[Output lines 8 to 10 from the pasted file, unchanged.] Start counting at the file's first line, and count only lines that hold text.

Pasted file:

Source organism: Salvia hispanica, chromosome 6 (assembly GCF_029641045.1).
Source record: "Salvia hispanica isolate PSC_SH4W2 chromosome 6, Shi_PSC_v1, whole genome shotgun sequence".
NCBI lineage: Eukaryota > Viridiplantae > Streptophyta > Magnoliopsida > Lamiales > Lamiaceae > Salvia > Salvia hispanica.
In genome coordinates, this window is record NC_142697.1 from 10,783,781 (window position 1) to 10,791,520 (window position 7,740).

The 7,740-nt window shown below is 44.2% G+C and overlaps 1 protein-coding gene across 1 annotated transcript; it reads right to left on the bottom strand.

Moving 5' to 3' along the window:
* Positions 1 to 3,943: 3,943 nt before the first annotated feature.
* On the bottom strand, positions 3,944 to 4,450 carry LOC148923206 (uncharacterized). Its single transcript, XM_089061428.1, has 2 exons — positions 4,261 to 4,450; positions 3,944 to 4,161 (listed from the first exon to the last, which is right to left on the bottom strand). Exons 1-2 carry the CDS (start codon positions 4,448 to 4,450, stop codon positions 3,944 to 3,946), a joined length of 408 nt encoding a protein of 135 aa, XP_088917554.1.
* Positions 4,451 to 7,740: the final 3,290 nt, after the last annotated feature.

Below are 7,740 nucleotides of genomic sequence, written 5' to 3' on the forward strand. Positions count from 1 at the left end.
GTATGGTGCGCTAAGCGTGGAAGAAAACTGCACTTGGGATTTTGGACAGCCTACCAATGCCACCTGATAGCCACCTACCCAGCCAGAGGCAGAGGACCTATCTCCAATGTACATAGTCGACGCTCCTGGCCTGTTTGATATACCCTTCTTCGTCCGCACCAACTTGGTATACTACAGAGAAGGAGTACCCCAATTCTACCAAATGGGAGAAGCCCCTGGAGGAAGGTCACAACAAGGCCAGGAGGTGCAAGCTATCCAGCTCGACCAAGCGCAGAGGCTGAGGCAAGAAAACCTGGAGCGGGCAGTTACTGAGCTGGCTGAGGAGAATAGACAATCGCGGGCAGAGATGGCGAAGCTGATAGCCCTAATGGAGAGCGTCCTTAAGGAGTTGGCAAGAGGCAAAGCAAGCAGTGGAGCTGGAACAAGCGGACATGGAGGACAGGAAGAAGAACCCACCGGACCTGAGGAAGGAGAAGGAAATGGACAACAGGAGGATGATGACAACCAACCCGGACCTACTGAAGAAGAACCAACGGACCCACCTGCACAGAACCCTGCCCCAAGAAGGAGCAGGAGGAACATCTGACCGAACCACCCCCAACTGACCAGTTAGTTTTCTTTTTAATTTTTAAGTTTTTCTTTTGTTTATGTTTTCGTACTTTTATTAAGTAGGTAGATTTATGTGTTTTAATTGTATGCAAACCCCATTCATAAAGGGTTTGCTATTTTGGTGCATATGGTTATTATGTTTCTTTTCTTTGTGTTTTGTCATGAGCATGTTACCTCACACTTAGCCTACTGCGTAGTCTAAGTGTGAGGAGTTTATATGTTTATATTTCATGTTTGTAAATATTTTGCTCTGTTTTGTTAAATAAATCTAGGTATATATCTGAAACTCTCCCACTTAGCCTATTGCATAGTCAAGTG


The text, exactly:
* On the bottom strand, positions 3,944 to 4,450 carry LOC148923206 (uncharacterized). Its single transcript, XM_089061428.1, has 2 exons — positions 4,261 to 4,450; positions 3,944 to 4,161 (listed from the first exon to the last, which is right to left on the bottom strand). Exons 1-2 carry the CDS (start codon positions 4,448 to 4,450, stop codon positions 3,944 to 3,946), a joined length of 408 nt encoding a protein of 135 aa, XP_088917554.1.
* Positions 4,451 to 7,740: the final 3,290 nt, after the last annotated feature.

Below are 7,740 nucleotides of genomic sequence, written 5' to 3' on the forward strand. Positions count from 1 at the left end.